GBAM Quarterly Event:
A Conversation about Green/Natural Burial:
Experiences and Options
Saturday, February 29
1-2:30 pm with Refreshments
Woodbrook Baptist Church
25 Stevenson Lane, Baltimore, MD 21212
RSVP (helpful but not required)
The event includes an informational slide show. We will hear the story of Board Member Mike Franch and his recent experience in search of a local green burial. There will be time for conversation and sharing.
Gratitude at the Graveside
by Jennifer Downs, Board Member
I drove into the cemetery just as the service was to begin after passing through a bleak neighborhood in Baltimore. It was a grey day and large trees reached into the sky, birds chirped as I gazed at the expanse of green space with stone wall surrounding us. Standing with a large group of friends and family around the freshly dug grave, I looked around and found myself sighing with ease. I teared up at the reality of what I know this family had gone through while also mourning the loss.
My friend and fellow board member on the Green Burial Association of Maryland, Mike Franch, was abruptly confronted with the need to find a burial site for his wife of many years. Working diligently to make green or natural burial available in Maryland, it was ironic that he had very little choice and had to postpone her burial for ten days. Yet in the end, he and his daughter worked tirelessly to find a way to come to peace with their plan. They prioritized what was most important:
- within or close to Baltimore City
- no embalming
- a wicker casket that would go directly into the earth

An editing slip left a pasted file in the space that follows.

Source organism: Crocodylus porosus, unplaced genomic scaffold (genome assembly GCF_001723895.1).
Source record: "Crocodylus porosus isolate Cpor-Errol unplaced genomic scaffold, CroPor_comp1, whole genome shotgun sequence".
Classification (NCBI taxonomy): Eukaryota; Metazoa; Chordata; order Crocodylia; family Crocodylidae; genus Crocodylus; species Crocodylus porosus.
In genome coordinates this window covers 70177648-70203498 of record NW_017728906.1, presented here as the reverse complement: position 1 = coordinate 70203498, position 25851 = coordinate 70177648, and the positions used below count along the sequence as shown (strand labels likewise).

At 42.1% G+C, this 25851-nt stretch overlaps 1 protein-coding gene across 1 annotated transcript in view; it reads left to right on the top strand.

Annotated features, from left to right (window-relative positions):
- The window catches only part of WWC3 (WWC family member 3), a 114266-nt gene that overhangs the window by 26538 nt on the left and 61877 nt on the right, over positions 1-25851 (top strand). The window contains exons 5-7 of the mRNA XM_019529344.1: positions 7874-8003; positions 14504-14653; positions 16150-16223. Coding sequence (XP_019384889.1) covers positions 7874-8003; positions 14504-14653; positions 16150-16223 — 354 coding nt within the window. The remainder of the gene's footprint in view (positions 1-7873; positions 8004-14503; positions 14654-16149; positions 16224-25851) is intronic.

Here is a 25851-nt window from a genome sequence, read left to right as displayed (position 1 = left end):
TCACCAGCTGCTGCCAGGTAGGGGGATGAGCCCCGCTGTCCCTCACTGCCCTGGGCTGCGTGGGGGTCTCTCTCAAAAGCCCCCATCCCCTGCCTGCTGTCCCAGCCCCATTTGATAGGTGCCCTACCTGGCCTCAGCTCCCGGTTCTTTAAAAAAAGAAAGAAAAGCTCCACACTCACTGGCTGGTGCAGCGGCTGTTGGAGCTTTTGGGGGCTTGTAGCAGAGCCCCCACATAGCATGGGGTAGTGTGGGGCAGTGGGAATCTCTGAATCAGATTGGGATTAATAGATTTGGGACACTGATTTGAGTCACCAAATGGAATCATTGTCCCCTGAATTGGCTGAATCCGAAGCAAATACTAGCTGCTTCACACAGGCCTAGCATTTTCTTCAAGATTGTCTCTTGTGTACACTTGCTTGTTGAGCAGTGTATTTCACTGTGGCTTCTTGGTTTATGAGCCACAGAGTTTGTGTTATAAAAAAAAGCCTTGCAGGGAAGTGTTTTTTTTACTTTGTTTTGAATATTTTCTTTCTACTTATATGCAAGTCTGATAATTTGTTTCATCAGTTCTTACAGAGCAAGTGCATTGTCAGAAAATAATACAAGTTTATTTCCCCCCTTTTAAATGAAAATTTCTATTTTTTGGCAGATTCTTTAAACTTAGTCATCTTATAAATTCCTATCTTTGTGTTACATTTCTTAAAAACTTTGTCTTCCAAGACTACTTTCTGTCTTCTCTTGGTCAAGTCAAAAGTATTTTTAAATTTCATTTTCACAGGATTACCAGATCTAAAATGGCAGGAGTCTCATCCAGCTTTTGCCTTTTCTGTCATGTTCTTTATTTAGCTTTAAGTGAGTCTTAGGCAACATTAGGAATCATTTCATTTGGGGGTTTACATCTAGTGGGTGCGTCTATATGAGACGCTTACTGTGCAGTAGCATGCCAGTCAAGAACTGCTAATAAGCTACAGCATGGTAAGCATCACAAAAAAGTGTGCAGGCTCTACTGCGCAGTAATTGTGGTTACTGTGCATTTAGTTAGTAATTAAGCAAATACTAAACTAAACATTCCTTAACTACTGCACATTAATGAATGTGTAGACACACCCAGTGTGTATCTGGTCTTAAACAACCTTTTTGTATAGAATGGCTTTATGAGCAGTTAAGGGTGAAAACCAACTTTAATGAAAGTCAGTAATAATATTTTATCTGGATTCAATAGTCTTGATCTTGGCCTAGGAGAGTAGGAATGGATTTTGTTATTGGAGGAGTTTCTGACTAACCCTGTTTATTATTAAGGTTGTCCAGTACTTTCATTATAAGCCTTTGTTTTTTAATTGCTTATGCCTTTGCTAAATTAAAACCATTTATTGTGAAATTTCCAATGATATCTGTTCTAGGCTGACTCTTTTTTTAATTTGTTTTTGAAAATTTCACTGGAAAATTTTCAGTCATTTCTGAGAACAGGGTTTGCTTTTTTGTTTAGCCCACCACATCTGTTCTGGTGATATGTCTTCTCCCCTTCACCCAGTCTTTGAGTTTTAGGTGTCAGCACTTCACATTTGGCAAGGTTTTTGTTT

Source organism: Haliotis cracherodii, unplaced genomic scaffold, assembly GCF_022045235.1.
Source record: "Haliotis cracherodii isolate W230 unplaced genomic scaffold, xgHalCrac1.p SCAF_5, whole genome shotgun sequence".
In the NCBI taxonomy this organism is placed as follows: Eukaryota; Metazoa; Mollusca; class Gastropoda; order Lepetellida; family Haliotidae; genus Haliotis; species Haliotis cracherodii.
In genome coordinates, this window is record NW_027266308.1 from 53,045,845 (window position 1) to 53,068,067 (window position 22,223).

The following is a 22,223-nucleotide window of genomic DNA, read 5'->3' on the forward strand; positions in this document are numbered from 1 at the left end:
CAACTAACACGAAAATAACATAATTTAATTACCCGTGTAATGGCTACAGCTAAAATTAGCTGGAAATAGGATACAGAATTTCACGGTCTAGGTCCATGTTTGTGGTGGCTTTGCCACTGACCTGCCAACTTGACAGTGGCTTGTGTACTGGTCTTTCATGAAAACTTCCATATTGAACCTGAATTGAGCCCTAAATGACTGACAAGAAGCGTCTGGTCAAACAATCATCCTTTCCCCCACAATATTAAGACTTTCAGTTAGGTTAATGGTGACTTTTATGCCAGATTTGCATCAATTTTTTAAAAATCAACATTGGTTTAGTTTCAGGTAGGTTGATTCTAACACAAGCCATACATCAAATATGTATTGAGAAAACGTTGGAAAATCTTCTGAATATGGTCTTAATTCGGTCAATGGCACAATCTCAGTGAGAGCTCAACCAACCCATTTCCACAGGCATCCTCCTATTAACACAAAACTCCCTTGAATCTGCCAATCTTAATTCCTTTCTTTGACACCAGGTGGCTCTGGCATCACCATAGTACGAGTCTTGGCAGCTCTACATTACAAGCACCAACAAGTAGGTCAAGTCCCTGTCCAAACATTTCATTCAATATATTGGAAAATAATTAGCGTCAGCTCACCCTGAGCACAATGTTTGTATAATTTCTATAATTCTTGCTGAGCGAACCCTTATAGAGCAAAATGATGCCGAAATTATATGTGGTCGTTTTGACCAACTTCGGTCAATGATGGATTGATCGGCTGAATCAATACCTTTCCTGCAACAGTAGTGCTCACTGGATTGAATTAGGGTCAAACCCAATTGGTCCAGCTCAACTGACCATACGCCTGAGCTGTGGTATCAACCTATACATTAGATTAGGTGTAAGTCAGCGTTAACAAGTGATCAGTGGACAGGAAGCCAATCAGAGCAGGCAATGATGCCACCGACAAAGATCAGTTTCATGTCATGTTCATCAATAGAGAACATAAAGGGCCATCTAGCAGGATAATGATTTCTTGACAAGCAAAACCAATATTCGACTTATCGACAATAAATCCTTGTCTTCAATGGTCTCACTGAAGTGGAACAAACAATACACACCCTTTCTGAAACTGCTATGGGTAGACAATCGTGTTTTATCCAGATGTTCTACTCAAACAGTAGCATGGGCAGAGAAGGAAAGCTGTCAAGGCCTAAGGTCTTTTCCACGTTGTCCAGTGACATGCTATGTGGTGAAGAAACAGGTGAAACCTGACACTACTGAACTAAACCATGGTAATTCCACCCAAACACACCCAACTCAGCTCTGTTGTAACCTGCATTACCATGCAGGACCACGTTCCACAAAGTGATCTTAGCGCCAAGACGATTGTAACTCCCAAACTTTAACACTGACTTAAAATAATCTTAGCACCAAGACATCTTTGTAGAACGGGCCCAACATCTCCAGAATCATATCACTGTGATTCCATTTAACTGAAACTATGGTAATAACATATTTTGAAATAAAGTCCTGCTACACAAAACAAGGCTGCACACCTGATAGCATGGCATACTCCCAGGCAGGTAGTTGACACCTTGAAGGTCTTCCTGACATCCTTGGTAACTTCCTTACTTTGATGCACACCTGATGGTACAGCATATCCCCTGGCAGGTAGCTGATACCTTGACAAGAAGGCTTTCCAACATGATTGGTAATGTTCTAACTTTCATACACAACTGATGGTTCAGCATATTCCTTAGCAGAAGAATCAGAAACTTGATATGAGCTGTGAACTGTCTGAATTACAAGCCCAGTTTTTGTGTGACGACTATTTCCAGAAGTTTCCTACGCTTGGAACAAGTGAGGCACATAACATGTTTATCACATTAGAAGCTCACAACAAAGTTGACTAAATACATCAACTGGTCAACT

- no vault of any kind
It felt just right, this spot in the city, especially because Eileen spent her life here as a lawyer protecting and defending foster children. They found a flexible funeral home, the Parkview Funeral Home, which would care for Eileen’s body as they sorted out the details. The only cemetery that would allow no vault was a stately old Jewish cemetery owned by Baltimore Hebrew Congregation on the East side of the city.
In this cemetery the presiding cleric must be Jewish even if the family isn’t. Mike, in his creative attempt to make it all work, found a Rabbi known for her ability to adapt and adjust. She led the service with a strong, clear voice that gave comfort and inspiration to this motley crowd of dancers, social workers, lawyers and Unitarians.
A Unitarian minister himself, Mike stood and made a few welcoming remarks about the process and his gratitude to those who attended. He then turned it over to the Rabbi. She gracefully incorporated several traditions practiced in Jewish burials. After just enough people shared remembrances and support, she directed us to the shovels in the large pile of clay-dirt beside the grave. The wicker casket was lowered into the earth.
Mike and his daughter shoveled earth into the grave, then we took turns as well. The Rabbi explained this as a blessing to the deceased and a task of offering. At the end, she directed us stand on two sides and invited the family to walk between, back out into the world.
The baby boomer generation, my generation, initiated the natural birth movement. We also led the charge for more natural food, and other practices such as yoga, meditation and complementary healing methods. Many of these are a return to wisdom of the past and are now mainstream. Is it any surprise that our generation, approaching later years, would turn towards the ways of our ancestors to make the time of death more meaningful?
I stood at the gravesite, also grateful for the cluster of mourners, there to mark the moment. How very real to see the dirt, the grave, the beautiful wicker casket and to feel the timelessness of the moment. These images stay with me as I appreciate the work before us to make such a simple and meaningful way of death more easily available.